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Eurovision Returns to Glitz, Politics and Censorship: The Record: NPR



Netta, representing Israel, celebrates her victory in Lisbon, Portugal, during the Grand Finals of the Eurovision Song Contest.

Armando Franca / AP


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Armando Franca / AP

Netta, who represents Israel, celebrates her victory in Lisbon, Portugal, during the Grand Finals of the Eurovision Song Contest

Armando Franca / AP

Israel won this year's Eurovision Song Contest in Lisbon.

The winning song "Toy" by Netta was a return to the exaggerated, cheesy style that many people win with the singing contest

When the Portuguese singer Salvador Sobral won last year, he told the crowd he hoped his victory "Music that means something" would bring back. He said, "Music is not fireworks, music is feeling."

He could not have felt good when he handed Netta the Eurovision trophy.

Her song was pure pop-craziness, and the fans in the arena were thrilled. Sobral, however, criticized the song in an interview with the Portuguese newspaper Público earlier this week.

After the victory, Netta told the crowd, "Thank you for choosing something different."

And she was different.

During her performance, Netta was flanked by two walls with shelves and shelves of the Maneki Neko cat, each figure angled with its paw.

Their replacement dancers, dressed in black-and-black overalls, danced in jerky movements, forming expressive faces. Often, both she and Netta went into a chicken dance, reflecting a line in the song in which she seems to make a chicken impression.

Some fans of the song in the audience wore chicken hats to show their support. 19659008] While "Toy" was too soon a favorite, it sometimes seemed like everyone's game to win. Strong performances from Austria, Cyprus and Sweden – paired with the arcane and lengthy vote by Eurovision – meant that the fans left their forecasts behind, while the ranking changed constantly.

Apart from glitz and pyrotechnics, it would not be a Euro Vision without a political controversy or other art.

In the past years, these were mainly Russia. Last year, for example, the Russian act was banned by the Ukrainian authorities for visiting the Crimea after Russia annexed the peninsula. This year, Russia has submitted the same singer, Julia Samoylowa, but she could not qualify for the final on Saturday night.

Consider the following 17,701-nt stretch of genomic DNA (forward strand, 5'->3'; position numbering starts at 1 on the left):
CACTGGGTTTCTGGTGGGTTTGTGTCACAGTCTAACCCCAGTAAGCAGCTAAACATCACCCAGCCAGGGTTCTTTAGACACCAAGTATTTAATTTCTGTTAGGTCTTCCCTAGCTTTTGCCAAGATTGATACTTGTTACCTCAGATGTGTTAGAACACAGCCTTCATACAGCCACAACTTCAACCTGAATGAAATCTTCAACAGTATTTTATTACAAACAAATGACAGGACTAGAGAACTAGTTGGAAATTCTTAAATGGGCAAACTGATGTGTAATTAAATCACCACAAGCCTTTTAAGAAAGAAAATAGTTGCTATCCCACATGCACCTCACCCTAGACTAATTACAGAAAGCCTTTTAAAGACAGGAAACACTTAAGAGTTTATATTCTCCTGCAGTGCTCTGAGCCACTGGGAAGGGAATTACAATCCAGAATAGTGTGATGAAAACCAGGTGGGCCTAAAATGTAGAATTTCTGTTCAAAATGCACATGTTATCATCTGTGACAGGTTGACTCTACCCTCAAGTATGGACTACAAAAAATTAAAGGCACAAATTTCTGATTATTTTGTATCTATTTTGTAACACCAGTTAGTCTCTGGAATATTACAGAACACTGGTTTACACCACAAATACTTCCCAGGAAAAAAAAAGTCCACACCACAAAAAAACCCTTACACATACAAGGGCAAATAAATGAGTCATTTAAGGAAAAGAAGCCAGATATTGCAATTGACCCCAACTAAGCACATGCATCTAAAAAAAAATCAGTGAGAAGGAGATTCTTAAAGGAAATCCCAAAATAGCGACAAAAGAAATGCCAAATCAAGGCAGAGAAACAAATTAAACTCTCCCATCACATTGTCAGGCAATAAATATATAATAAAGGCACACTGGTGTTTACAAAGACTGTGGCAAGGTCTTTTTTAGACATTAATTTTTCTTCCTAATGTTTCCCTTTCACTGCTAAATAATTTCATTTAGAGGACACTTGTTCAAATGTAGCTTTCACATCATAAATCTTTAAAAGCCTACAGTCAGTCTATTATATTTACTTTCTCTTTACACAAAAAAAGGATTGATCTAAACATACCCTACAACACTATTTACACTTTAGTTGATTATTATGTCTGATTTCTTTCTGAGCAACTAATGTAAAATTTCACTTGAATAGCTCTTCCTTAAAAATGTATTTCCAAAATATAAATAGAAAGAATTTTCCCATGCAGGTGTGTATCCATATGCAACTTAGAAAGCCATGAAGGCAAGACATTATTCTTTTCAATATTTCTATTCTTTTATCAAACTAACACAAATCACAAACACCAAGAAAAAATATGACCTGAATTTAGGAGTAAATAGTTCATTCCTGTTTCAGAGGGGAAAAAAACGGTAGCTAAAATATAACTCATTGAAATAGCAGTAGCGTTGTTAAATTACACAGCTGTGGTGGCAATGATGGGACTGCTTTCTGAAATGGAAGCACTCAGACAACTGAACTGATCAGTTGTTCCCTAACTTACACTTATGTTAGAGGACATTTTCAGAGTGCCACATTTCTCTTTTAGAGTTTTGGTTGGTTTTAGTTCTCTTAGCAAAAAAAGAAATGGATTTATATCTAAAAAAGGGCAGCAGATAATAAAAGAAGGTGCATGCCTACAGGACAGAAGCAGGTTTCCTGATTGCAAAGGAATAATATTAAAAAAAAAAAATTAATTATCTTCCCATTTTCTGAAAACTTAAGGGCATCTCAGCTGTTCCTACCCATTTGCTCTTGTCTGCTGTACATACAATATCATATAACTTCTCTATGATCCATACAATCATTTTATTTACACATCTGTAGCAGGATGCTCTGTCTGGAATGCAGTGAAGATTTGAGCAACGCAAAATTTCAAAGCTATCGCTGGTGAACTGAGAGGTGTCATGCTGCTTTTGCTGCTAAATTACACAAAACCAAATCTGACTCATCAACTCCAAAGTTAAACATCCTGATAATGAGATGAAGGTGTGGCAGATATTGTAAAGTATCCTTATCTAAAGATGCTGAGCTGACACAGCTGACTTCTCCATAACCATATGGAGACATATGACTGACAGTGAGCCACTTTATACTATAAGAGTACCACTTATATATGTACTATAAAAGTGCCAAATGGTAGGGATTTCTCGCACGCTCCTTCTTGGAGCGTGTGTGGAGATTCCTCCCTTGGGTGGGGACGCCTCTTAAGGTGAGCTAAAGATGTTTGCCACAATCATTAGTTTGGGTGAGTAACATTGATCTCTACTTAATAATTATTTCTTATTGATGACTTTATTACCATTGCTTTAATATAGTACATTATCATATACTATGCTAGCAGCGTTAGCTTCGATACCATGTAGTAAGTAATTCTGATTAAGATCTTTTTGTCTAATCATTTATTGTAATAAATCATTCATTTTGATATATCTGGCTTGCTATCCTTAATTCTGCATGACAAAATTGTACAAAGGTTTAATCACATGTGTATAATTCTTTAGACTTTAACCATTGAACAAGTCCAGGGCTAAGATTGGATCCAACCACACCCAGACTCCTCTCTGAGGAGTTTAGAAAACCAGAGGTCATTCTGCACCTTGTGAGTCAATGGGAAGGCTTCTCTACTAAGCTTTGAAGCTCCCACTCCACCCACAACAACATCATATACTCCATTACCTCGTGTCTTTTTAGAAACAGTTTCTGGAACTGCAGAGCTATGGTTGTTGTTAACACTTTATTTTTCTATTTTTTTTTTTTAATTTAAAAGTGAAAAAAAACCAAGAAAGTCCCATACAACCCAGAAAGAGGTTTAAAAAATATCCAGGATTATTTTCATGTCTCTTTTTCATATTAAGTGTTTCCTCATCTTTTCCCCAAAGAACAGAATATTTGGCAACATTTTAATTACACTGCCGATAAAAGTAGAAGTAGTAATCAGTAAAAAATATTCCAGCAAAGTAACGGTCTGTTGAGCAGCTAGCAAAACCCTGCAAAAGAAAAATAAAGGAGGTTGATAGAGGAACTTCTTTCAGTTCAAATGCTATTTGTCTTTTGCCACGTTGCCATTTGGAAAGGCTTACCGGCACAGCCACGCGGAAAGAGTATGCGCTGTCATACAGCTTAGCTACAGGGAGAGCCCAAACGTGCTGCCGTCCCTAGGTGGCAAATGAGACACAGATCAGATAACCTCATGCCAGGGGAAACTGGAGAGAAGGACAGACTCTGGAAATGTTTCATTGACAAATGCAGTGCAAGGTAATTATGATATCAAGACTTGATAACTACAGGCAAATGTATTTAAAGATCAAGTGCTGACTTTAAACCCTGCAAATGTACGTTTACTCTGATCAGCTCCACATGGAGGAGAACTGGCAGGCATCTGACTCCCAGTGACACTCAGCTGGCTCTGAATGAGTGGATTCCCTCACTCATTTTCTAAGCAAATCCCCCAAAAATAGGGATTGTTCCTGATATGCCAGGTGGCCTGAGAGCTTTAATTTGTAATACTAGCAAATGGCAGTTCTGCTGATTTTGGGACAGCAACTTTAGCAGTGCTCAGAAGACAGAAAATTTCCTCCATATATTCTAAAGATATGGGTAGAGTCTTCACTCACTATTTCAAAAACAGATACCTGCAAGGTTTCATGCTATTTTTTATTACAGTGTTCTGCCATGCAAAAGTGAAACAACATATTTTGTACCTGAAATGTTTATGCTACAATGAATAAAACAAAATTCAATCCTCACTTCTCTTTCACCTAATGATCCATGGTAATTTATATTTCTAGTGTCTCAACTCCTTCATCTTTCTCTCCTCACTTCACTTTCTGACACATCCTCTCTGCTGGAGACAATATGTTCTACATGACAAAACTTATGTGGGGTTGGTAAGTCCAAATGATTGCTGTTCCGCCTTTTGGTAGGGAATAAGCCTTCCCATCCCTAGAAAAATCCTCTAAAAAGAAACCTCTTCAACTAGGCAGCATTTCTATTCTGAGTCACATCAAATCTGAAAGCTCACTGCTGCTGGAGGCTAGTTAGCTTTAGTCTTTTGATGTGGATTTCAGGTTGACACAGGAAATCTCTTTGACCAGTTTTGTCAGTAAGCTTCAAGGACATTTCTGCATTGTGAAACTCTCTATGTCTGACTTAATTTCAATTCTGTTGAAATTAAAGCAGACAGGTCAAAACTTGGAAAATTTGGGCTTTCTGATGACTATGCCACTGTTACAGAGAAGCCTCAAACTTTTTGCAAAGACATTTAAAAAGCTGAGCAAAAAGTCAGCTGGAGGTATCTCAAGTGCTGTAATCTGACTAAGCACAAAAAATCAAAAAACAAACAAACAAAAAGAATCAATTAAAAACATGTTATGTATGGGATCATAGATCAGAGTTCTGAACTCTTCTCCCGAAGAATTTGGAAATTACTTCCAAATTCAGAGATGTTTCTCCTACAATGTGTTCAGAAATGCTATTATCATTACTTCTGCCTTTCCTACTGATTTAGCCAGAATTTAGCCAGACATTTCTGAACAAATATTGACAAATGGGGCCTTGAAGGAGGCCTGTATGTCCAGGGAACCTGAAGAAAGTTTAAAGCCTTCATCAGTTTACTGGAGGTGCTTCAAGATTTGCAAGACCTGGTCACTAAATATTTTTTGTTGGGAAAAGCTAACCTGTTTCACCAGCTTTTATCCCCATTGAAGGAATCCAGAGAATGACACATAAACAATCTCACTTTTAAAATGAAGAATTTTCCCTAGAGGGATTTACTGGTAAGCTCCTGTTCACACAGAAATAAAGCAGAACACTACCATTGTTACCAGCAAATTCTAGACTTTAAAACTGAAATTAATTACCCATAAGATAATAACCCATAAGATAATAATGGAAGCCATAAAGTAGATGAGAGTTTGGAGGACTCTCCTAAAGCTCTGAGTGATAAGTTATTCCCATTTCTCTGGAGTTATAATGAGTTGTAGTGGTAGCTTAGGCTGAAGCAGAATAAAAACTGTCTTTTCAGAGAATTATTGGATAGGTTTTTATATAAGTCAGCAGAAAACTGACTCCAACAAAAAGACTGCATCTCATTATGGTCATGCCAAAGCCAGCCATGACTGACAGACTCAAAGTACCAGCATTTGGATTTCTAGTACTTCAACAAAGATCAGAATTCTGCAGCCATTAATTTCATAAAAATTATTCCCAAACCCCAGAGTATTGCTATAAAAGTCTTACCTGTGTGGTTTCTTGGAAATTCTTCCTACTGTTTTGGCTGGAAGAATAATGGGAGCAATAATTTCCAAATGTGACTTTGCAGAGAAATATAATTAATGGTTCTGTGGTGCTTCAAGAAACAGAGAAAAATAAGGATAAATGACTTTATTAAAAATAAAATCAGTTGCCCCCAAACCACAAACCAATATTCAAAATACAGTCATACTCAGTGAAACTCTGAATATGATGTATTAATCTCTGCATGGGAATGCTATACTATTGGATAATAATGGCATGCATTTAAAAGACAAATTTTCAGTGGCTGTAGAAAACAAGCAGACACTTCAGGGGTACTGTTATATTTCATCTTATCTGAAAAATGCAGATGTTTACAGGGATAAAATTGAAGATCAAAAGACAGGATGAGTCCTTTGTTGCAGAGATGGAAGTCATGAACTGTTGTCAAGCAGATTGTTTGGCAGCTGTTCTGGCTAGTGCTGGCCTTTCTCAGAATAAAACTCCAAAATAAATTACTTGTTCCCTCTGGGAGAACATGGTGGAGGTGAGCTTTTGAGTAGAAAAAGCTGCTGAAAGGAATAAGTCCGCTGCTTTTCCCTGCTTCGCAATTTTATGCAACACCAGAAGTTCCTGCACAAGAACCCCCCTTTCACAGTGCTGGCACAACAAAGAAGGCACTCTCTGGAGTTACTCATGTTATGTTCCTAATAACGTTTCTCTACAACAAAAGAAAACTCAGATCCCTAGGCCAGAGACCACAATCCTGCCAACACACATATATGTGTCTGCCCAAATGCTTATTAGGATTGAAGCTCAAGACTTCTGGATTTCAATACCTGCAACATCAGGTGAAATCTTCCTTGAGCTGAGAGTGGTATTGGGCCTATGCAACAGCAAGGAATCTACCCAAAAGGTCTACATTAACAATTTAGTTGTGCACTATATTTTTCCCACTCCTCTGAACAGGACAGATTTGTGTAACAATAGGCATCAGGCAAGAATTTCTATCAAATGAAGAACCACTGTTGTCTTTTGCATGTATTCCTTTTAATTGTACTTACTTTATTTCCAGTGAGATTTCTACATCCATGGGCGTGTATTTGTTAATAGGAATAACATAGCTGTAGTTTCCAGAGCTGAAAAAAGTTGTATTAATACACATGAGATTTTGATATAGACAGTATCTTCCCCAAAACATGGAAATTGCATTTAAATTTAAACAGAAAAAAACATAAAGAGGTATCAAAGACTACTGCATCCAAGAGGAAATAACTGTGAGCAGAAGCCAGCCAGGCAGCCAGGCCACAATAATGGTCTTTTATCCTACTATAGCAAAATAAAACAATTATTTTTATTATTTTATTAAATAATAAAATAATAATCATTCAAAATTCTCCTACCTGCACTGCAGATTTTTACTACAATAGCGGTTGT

This year, as in the competitions, a part of the audience booed, as the Russian poll results were read -LGBT policy in Russia. Eurovision has a large gay following and rainbow flags are often seen in the crowd alongside the national flags of competing countries.

Chinese spectators at the semi-finals on Tuesday would have struggled to recognize these flags, even though Mango TV was hiding rainbow flags.

China, which does not participate in the contest, has also edited two of the acts from the show.

Albanian singer Eugent Buspepa had visible arm tattoos, and a Chinese ruling introduced earlier this year banned tattoos from appearing on television.

Mango TV also cut the Irish entry, Ryan O & # 39; Shaughnessy's "Together." The song traces the decline of a relationship, and the performance is accompanied by two male dancers clearly destined to be the couple in song.

In response, the European Broadcasting Union, or EBU, pointed out the contest It ended its relationship with Mango TV immediately and did not allow the broadcaster to broadcast the semi-finals on Thursday or the grand finale on Saturday.

"This is not in line with the values ​​of the EBU for universality and inclusiveness and our proud tradition of celebrating diversity music," the EBU said in a statement.

During the grand finale on Saturday, a man stormed the stage during the aptly named "Storm" by SuRie, the British show. He briefly took the microphone from her before she was quickly taken off the stage. What was impressive was that SuRie barely missed a beat where it stopped and completed the song as if nothing had happened.

The competition next year will take place in Siegerland Israel.


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